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Why do Conservation Safaris to Africa make a difference?

Nicola Shepherd By Nicola Shepherd
28 Jan 2021
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I have the good fortune of being able to spend much of my time in Africa with the emphasis on understanding the various conservation and community projects in the region.

This is something that is very close to my heart and so supporting conservation every time I return to Africa on safari, is where my personal itinerary planning now always begins.


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Spending time amongst wildlife provides one with the opportunity to experience nature’s most intimate moments - pure, wild and exhilarating.

A surfeit of conservation opportunities lie in Kenya – from up close and personal with wild dog (Africa’s most efficient and elusive predator with wildlife enthusiast and guide extraordinaire Steve Carey), to spending time in Laikipia with the Laikipia Predator Project (the wonderful Alayne, the only mother on a school run who has a giraffe carcass leg for her lions in the back of her pickup truck!) with the possibility of being part of a lion collaring (given sufficient notice). Collared lions enjoy a high level of protection as a result of close monitoring. 


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Those individuals who live on conservancies such as Laikipia have both high productivity and high survival rates as their movements are closely tracked, keeping them from straying into areas where they could pose a threat to humans or their livestock and obviously suffer from any form of retaliation.


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Other opportunities include the chance to learn  from the researchers of  the Mara Elephant Project and going out with them for a morning or afternoon and learning all about their activities, to spending time at the David Sheldrick Wildlife Trust, where you can see orphaned elephants being released as part of a herd back into the wild in Tsavo East National Park (such a great charity!) and finally, spending a morning or afternoon in Samburu with Save The Elephant Foundation, set up by world authority on the African elephant, Dr Iain Douglas-Hamilton.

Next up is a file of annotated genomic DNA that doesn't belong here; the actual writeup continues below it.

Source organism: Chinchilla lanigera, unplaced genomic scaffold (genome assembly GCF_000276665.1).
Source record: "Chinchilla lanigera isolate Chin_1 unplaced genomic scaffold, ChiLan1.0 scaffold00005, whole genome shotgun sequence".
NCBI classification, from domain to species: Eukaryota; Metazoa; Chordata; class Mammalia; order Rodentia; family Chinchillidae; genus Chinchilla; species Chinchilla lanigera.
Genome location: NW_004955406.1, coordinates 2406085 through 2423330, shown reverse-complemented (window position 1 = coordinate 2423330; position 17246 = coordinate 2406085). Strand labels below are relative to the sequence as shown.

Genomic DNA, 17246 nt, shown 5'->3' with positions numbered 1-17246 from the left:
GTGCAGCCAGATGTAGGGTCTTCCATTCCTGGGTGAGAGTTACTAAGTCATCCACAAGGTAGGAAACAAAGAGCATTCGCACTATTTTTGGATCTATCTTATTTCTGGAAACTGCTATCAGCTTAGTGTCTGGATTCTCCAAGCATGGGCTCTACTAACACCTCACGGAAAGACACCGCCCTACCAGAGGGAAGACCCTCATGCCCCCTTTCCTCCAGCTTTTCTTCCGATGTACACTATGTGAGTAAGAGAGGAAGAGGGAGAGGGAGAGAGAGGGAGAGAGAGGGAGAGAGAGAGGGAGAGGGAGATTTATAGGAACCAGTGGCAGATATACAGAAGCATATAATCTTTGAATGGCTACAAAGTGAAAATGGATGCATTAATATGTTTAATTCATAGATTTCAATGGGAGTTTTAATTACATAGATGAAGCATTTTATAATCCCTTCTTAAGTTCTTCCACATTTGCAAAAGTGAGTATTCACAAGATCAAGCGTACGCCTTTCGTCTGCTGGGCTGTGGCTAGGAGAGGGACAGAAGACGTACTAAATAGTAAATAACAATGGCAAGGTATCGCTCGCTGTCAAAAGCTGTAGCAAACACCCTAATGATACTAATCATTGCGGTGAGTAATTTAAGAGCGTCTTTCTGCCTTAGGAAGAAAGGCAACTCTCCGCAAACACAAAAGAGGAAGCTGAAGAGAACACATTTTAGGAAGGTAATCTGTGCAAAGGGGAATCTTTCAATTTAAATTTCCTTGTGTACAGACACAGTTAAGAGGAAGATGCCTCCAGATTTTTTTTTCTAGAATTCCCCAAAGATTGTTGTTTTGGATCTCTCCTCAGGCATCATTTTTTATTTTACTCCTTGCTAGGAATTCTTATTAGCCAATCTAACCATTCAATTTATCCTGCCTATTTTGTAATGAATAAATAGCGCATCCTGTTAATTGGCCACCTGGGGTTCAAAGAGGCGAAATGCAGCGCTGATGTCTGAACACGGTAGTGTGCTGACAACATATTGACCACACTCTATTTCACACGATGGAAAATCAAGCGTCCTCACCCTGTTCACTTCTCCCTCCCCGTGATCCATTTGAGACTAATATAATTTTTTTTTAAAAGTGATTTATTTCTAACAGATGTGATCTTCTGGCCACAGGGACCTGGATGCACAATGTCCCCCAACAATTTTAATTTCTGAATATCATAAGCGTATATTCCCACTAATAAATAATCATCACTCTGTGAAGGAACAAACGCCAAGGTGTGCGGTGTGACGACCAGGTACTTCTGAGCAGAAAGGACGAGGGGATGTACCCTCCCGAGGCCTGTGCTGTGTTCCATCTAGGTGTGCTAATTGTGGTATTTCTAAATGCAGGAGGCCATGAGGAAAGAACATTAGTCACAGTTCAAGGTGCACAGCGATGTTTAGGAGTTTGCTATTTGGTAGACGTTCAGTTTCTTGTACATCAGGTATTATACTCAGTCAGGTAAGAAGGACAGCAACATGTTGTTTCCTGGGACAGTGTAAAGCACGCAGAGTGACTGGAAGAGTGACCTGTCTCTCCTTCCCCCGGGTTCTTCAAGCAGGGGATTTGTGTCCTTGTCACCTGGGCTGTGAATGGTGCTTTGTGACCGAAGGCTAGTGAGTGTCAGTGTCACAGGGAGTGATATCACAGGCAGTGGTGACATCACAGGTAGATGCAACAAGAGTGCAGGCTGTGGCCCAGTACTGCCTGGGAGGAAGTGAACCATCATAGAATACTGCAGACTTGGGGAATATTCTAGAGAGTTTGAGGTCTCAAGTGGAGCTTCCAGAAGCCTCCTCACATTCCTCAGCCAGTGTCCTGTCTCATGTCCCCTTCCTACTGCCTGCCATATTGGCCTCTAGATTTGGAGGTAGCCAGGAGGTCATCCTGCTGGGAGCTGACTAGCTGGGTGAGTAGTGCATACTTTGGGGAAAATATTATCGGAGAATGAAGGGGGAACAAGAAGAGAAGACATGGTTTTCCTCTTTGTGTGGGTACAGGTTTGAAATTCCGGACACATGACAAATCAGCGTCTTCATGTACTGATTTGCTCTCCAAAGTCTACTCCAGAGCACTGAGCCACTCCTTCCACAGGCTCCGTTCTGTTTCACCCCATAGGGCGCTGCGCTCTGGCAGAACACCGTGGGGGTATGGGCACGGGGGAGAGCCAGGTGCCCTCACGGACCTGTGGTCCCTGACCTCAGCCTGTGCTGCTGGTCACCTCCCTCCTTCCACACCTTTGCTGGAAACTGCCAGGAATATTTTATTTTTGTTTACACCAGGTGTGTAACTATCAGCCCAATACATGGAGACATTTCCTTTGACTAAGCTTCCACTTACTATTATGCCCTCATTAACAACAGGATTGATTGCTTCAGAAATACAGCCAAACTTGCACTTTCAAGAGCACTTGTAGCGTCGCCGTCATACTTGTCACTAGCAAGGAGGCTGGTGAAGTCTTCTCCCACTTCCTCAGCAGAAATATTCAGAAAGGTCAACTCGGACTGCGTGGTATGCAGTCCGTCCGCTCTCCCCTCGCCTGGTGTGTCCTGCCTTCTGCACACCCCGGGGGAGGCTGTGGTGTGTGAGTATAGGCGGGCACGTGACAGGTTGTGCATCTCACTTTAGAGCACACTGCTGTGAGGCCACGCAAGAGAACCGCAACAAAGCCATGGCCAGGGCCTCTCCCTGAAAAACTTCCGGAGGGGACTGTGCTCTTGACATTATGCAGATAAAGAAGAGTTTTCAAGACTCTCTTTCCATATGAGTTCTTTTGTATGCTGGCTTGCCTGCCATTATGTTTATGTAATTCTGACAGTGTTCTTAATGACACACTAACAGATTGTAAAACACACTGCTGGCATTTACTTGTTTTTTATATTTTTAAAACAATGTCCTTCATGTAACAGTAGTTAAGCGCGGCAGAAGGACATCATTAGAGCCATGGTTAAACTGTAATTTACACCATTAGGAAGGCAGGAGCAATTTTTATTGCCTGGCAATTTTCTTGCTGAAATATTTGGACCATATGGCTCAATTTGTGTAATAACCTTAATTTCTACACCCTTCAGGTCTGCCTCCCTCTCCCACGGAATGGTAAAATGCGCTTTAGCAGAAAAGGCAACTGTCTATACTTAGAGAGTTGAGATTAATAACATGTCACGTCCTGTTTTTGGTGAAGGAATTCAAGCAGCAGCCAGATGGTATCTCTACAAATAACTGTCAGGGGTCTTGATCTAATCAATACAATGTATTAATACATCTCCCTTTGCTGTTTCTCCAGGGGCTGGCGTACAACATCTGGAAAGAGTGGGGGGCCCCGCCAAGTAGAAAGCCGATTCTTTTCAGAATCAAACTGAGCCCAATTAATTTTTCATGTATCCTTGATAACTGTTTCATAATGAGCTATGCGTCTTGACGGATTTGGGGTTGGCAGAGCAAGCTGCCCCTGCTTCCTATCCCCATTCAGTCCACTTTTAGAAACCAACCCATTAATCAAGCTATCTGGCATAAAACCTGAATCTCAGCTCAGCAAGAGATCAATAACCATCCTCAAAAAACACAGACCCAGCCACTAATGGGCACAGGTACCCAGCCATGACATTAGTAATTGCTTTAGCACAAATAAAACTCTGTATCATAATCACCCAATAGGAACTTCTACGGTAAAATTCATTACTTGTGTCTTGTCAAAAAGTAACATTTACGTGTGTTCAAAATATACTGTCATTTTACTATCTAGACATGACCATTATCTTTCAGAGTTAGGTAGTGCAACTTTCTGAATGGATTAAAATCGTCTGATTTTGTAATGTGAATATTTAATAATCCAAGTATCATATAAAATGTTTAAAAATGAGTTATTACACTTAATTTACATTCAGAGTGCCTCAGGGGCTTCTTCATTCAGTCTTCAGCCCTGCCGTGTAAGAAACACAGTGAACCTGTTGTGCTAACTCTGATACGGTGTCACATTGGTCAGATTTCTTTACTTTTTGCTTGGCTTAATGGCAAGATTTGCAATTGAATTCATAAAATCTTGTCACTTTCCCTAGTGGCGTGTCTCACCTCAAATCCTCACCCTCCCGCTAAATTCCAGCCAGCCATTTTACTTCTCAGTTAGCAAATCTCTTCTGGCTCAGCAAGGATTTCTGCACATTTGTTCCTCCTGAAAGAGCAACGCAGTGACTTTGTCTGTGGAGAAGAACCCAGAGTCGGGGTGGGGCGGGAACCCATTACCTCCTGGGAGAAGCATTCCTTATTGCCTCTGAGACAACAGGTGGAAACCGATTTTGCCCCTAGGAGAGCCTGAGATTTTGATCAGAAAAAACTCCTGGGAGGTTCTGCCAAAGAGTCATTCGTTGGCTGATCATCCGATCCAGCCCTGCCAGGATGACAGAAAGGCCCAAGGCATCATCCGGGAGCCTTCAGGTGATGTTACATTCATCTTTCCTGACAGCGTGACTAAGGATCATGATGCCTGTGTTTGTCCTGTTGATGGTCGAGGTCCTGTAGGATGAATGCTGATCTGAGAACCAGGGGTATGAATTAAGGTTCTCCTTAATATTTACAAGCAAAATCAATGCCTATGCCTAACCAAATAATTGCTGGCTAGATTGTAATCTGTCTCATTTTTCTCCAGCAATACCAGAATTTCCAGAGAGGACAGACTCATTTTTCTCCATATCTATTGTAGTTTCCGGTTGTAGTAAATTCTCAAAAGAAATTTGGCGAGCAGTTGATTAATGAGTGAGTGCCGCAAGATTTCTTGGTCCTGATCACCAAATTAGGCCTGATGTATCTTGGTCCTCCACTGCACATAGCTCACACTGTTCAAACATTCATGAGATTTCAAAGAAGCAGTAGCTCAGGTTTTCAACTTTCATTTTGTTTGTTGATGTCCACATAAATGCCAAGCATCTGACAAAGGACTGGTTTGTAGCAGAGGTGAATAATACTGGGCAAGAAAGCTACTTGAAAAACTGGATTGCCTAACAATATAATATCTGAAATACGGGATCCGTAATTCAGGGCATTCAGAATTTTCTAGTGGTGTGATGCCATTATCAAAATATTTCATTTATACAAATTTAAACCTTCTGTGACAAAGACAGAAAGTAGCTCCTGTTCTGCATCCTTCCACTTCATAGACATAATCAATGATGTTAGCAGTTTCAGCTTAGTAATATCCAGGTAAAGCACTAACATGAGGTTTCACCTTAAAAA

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Spend time with the researchers, understanding the animals ‘migratory movements, learning how they identify them, learning what they are doing to stop elephants from raiding crops and thus risking their lives. (The most successful initiatives are planting chillies around the crops, which elephants cannot eat, or, even more successful, is the planting of bee hives every few metres around the crop.


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Elephants have incredibly sensitive skin and get stung easily. In addition, it provides a food source for the local people as well as enabling them to sell the honey for income. We are losing 86 elephant a day across Africa and this is the race against time to try and ensure that there are sufficient funds, which invariably come from private enterprise.


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The best news of all of course, is that China has said that it will ban the import of ivory from the end of this year, which is a step in the right direction! The other excellent news is that the present President of Tanzania, John Magufuli, is cracking down hugely on corruption (which includes poaching) and we are hoping to see an eventual eradication of this nonsensical barbarism – but until then, we all need to work together  to achieve this end goal and we offer you  the perfect opportunity to become involved and be a part of this process!



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All you have to do is choose which experience you would like to have and we will arrange it for you! Donations range from $250.00 per person to $750.00 per person although ultimately, we know that once you have visited these fabulous projects and met with these inspiring people, that you will want to support them in a more meaningful way on a longer term basis.

Naturally we have the most wonderful places for you to stay at whilst visiting these projects!


Blog Updated 28th January 2021 - Originally posted on the 30th January 2018

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